13 April 2010

Creating the Digital City: Geographies of the Internet's Infrastructure

(click on the image to enlarge)
A collage of photos of data centers and colocation points.  photos by author; left to right from top down:  Digital Realty Trust at 833 Chestnut, Philadelphia; 365 Main at 720 2nd St, Oakland (the large white building in center distance); 60 Hudson St, New York City; 365 Main at 365 Main St, San Francisco; Quonix Networks at 2401 Locust St, Philadelphia; Terminal Commerce Building (on the left) at 401 North Broad St, Philadelphia; Level 3 Oakland at 1313 53rd St, Emeryville.

This coming Sunday I will be presenting at the Association of American Geographers 2010 Annual Meeting in Washington, DC.  My abstract is below; the image above is a collage of some of the photos that make up my research over the past few months into the landscape of cyberinfrastructure.  If anyone reading this is able to come to the session, please introduce yourself.

Creating the Digital City: Geographies of the Internet's Infrastructure

is part of the Paper Session:
Theorizing the Digital City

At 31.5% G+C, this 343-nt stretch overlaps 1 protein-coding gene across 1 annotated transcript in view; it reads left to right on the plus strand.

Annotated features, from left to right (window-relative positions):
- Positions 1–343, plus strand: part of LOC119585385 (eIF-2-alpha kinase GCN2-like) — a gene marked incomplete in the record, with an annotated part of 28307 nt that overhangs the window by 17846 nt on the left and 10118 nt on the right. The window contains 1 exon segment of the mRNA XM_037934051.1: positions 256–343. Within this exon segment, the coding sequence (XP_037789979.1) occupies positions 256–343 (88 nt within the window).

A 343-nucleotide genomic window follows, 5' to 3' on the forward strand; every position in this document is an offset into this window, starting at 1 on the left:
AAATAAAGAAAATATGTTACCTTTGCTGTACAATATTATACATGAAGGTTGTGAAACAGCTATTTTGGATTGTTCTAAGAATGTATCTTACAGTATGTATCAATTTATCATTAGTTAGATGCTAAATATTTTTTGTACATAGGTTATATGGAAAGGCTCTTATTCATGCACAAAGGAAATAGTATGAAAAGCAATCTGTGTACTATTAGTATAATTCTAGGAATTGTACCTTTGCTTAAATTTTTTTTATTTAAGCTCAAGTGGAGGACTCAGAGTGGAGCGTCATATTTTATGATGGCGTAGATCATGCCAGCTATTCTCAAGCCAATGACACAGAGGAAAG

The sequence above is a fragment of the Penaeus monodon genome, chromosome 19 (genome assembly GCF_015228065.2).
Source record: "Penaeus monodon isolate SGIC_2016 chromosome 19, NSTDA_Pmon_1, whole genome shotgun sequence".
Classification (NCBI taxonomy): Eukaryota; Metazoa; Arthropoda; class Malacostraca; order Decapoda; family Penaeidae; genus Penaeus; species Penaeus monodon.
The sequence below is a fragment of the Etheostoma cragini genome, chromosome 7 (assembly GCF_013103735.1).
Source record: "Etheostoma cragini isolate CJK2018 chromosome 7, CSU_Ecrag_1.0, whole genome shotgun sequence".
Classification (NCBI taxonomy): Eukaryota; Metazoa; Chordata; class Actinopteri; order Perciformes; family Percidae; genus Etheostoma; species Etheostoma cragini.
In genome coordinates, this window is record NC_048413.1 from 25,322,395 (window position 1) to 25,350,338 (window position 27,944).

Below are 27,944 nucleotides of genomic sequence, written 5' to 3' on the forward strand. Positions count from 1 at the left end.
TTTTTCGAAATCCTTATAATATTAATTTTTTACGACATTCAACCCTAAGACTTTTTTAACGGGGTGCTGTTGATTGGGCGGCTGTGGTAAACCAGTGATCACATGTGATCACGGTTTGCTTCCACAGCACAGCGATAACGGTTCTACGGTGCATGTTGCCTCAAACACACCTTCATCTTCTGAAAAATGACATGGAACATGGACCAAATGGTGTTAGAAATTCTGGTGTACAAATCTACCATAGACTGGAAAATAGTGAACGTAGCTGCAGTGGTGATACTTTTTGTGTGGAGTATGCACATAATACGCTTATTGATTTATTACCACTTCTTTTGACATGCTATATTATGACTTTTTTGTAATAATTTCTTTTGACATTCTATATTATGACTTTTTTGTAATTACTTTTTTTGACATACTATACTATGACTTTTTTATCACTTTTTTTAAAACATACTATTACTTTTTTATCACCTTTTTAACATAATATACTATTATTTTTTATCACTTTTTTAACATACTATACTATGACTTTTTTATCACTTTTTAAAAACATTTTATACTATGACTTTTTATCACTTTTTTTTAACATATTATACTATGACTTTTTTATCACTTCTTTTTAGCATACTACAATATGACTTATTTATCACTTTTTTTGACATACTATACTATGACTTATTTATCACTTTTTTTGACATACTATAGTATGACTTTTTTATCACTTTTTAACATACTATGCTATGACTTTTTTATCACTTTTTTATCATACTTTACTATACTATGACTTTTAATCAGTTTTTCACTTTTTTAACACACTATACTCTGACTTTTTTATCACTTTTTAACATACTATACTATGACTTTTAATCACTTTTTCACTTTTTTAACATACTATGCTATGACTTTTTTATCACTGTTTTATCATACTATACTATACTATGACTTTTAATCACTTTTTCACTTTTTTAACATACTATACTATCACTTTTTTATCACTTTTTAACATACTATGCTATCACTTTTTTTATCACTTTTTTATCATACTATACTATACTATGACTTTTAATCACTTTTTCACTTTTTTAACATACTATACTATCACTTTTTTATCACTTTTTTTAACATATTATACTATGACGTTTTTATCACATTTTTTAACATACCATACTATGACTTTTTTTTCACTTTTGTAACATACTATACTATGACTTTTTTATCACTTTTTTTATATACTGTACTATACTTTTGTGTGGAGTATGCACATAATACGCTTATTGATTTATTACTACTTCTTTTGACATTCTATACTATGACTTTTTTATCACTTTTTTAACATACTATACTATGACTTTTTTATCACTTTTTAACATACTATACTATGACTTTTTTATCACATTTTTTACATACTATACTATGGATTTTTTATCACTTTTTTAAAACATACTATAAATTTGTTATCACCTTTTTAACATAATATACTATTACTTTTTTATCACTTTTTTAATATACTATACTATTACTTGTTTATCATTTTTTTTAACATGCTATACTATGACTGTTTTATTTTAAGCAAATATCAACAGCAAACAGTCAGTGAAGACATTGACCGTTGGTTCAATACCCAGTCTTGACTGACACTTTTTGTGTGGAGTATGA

The digital city is here, and although this space has been theorized for at least a decade, there is little research into the infrastructural networks that support these emergent urban landscapes. While geographers have critically examined the role of traditional infrastructures—water, sewer, streets, electricity, and telephone—in creating modern cities, little attention has been paid to the role of the Internet's infrastructure in creating urban spaces today. The geographers that directly study the Internet have traditionally done so either from an economic geography standpoint or from the perspective of the utility of the cyberspace itself. This presentation aims to address how the Internet reaches our computer screens and mobile phones via the infrastructural networks that ground the technologies in the urban landscape. This presentation will situate the social and spatial impacts of the digital city's physical infrastructure: the data centers and fiber optic cables as well as the hertzian spaces that merge to provide ubiquitous Internet connectivity for the contemporary city. For example, what is the historic development of urban data centers: where are they sited and why, and how do these businesses interact with their surroundings. The methodological utility of different theoretical approaches, ranging from urban political ecology to postmodernism, will be critiqued and then applied using central Philadelphia as a case study. Understanding how we conceptualize proximity and how the scale and interdependence of interactions are fundamentally changing within these networked ecologies is a needed component for studying urban spaces today and into the future.
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